A report by six leading constitutional experts, which will be released tomorrow, tracks down every quango in the country and warns that 'the essential democratic underpinnings of scrutiny, accountability and openness' are under threat.
The power of quango members - who run NHS trusts, opted-out schools and Training and Enterprise Councils, and control dozens of other areas of public life - now rivals that of elected local government in Britain, it says.
There are 73,000 'quangocrats', appointed by Whitehall and largely Conservative in politics; about 60,000 of them run local services. They outnumber the 25,000 elected local councillors by three to one.
'There has been a vast expansion of extra-government organisations wielding far greater powers over everyday life in Britain and spending far more public money than ever before,' concludes the report by the group, Democratic Audit.
The majority of quangos cannot be investigated by ombudsmen or audited by the National Audit Office. The public cannot see their papers, attend their meetings or study registers of members' interests.
The study identified 5,521 government quangos (one for every 10,000 people in the country) operating in Britain in 1993. They cost the taxpayer pounds 46.6bn - 30 per cent of all public spending. The number of quangos discovered, and their cost, is far higher than even Labour and Liberal Democrat critics had assumed.
The report will be discussed by MPs at a meeting in the Commons on Wednesday and will be given as evidence to the all-party Treasury Select Committee inquiry into the future of the Civil Service.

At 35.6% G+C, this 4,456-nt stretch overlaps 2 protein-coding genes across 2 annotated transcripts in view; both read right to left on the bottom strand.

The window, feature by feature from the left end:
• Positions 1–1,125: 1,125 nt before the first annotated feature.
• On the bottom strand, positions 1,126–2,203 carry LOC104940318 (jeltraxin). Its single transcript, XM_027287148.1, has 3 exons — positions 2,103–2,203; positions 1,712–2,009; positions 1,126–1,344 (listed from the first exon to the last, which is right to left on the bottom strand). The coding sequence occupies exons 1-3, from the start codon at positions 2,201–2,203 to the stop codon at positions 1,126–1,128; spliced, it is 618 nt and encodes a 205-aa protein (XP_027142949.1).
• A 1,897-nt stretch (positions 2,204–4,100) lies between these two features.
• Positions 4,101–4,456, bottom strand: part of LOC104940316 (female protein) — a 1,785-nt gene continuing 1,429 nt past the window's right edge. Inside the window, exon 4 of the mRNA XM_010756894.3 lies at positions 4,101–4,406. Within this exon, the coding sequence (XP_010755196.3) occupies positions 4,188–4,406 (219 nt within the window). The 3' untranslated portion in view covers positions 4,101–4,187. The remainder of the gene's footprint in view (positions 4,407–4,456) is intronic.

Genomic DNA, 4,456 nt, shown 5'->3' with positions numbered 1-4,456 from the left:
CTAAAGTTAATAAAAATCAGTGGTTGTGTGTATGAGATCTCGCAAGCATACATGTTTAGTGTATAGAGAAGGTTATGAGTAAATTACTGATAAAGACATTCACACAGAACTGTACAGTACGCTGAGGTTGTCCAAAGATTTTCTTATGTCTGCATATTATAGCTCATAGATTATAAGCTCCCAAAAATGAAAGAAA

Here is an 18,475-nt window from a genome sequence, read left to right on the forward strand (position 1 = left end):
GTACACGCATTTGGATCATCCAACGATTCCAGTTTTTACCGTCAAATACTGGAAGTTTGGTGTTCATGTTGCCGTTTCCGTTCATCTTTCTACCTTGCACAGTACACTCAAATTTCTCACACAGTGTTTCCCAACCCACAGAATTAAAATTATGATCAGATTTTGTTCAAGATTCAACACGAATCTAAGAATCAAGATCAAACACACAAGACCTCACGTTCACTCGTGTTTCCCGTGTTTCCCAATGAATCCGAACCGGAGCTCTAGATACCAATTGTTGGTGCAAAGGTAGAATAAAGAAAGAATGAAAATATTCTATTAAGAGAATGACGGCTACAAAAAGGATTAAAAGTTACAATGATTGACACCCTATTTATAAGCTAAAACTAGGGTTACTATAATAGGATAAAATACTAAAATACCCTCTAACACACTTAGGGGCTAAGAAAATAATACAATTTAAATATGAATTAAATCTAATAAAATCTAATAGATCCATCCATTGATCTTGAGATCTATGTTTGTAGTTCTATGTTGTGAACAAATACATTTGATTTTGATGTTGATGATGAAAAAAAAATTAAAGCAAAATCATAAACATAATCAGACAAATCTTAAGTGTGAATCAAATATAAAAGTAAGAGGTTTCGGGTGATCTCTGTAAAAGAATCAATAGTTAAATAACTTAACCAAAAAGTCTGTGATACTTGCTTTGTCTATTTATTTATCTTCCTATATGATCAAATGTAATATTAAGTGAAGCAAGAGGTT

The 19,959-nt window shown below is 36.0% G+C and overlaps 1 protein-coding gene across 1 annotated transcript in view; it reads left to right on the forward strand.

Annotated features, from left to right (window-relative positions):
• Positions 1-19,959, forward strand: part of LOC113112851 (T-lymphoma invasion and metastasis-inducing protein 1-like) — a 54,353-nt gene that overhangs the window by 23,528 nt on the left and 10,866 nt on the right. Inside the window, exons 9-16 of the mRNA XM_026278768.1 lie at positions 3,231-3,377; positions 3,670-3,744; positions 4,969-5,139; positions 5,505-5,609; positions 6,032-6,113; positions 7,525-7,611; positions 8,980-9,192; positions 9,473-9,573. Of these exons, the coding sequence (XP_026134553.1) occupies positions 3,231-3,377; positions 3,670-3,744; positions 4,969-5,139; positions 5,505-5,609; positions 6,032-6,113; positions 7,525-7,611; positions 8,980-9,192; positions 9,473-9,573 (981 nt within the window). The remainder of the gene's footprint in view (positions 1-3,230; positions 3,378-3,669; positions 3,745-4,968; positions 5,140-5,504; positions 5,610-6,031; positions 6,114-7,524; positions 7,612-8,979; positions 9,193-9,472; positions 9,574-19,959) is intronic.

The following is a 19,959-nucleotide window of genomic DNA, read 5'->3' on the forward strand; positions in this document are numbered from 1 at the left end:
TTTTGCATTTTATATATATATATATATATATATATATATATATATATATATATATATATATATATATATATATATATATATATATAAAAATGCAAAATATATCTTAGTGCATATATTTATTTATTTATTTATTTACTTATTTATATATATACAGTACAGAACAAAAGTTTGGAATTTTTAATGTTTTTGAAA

Opposition politicians said yesterday that the report exposed the ''astonishing' power of the new breed of agencies appointed by ministers and answerable only to ministers.
Michael Meacher, Labour's spokesman on the Civil Service, said: 'What the study reveals is that the Government's creatures are now overriding and ignoring local wishes. Democratic local government is being dismembered and replaced by quangos staffed by men and women completely unknown to local people.'
He said Labour would democratise local decision-making and not simply replace Tory quangos with Labour ones. Quangos were 'outlaw agencies', which could ignore legal, audit and democratic controls.
Robert Maclennan, Liberal Democrat constitutional affairs spokesman, added: 'The Conservatives have created a second state to rule Britain. There is now an urgent need for massive reform.'
Government ministers have argued that what matters is the quality of services quangos provide, not whether their members are elected or not.
Quangoland, page 9